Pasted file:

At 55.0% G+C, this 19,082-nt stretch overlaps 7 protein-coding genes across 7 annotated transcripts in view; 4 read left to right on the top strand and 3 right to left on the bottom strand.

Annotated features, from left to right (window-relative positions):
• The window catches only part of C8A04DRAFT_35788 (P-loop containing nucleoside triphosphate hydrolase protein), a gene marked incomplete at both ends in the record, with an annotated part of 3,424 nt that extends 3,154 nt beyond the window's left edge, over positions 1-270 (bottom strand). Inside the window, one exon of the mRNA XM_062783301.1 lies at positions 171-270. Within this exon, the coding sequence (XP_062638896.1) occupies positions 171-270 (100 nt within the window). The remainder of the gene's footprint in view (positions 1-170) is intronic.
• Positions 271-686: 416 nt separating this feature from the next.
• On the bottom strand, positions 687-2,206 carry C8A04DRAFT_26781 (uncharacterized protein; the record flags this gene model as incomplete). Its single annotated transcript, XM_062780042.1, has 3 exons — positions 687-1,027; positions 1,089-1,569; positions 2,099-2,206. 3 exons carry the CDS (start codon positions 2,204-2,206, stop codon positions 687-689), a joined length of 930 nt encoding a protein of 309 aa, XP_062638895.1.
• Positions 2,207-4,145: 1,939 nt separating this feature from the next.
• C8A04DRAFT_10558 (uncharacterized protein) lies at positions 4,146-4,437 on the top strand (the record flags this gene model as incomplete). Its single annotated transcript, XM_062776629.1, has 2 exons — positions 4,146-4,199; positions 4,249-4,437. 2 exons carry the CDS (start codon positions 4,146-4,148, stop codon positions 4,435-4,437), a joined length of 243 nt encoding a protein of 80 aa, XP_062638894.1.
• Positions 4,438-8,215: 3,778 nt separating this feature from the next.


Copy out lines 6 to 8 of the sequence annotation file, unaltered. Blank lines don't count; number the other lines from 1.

• Positions 2,207-4,145: 1,939 nt separating this feature from the next.
• C8A04DRAFT_10558 (uncharacterized protein) lies at positions 4,146-4,437 on the top strand (the record flags this gene model as incomplete). Its single annotated transcript, XM_062776629.1, has 2 exons — positions 4,146-4,199; positions 4,249-4,437. 2 exons carry the CDS (start codon positions 4,146-4,148, stop codon positions 4,435-4,437), a joined length of 243 nt encoding a protein of 80 aa, XP_062638894.1.
• Positions 4,438-8,215: 3,778 nt separating this feature from the next.